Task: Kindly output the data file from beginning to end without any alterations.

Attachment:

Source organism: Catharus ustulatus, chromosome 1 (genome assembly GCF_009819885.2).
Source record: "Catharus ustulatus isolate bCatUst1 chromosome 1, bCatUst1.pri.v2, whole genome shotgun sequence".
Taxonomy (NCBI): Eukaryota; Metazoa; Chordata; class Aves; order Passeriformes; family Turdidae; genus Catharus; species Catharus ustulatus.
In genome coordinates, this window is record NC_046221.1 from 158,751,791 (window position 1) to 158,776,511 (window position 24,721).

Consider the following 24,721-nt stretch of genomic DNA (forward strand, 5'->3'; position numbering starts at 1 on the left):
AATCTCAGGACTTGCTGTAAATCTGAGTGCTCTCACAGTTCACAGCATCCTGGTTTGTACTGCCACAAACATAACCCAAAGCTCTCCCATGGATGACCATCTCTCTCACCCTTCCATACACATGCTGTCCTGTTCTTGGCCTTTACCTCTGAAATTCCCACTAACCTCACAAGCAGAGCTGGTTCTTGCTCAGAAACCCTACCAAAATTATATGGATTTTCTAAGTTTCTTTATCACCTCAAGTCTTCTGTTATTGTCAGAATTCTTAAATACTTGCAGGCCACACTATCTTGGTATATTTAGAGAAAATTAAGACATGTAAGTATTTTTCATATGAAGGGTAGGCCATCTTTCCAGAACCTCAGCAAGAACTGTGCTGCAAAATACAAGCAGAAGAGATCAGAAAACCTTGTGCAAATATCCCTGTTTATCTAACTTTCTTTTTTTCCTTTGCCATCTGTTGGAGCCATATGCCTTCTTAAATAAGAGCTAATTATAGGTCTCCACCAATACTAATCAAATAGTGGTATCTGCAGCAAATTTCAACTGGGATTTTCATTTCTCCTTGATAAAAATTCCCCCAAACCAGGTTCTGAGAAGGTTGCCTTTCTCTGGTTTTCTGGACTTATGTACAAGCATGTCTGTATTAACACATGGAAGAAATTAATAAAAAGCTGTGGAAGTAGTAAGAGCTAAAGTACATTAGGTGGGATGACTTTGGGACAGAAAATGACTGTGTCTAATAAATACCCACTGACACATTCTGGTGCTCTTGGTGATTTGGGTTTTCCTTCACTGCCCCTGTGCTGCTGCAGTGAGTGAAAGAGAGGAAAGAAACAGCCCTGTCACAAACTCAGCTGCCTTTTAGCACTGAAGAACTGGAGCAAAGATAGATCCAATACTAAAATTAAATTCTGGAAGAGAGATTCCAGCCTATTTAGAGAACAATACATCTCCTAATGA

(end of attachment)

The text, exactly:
Source organism: Catharus ustulatus, chromosome 1 (genome assembly GCF_009819885.2).
Source record: "Catharus ustulatus isolate bCatUst1 chromosome 1, bCatUst1.pri.v2, whole genome shotgun sequence".
Taxonomy (NCBI): Eukaryota; Metazoa; Chordata; class Aves; order Passeriformes; family Turdidae; genus Catharus; species Catharus ustulatus.
In genome coordinates, this window is record NC_046221.1 from 158,751,791 (window position 1) to 158,776,511 (window position 24,721).

Consider the following 24,721-nt stretch of genomic DNA (forward strand, 5'->3'; position numbering starts at 1 on the left):
AATCTCAGGACTTGCTGTAAATCTGAGTGCTCTCACAGTTCACAGCATCCTGGTTTGTACTGCCACAAACATAACCCAAAGCTCTCCCATGGATGACCATCTCTCTCACCCTTCCATACACATGCTGTCCTGTTCTTGGCCTTTACCTCTGAAATTCCCACTAACCTCACAAGCAGAGCTGGTTCTTGCTCAGAAACCCTACCAAAATTATATGGATTTTCTAAGTTTCTTTATCACCTCAAGTCTTCTGTTATTGTCAGAATTCTTAAATACTTGCAGGCCACACTATCTTGGTATATTTAGAGAAAATTAAGACATGTAAGTATTTTTCATATGAAGGGTAGGCCATCTTTCCAGAACCTCAGCAAGAACTGTGCTGCAAAATACAAGCAGAAGAGATCAGAAAACCTTGTGCAAATATCCCTGTTTATCTAACTTTCTTTTTTTCCTTTGCCATCTGTTGGAGCCATATGCCTTCTTAAATAAGAGCTAATTATAGGTCTCCACCAATACTAATCAAATAGTGGTATCTGCAGCAAATTTCAACTGGGATTTTCATTTCTCCTTGATAAAAATTCCCCCAAACCAGGTTCTGAGAAGGTTGCCTTTCTCTGGTTTTCTGGACTTATGTACAAGCATGTCTGTATTAACACATGGAAGAAATTAATAAAAAGCTGTGGAAGTAGTAAGAGCTAAAGTACATTAGGTGGGATGACTTTGGGACAGAAAATGACTGTGTCTAATAAATACCCACTGACACATTCTGGTGCTCTTGGTGATTTGGGTTTTCCTTCACTGCCCCTGTGCTGCTGCAGTGAGTGAAAGAGAGGAAAGAAACAGCCCTGTCACAAACTCAGCTGCCTTTTAGCACTGAAGAACTGGAGCAAAGATAGATCCAATACTAAAATTAAATTCTGGAAGAGAGATTCCAGCCTATTTAGAGAACAATACATCTCCTAATGA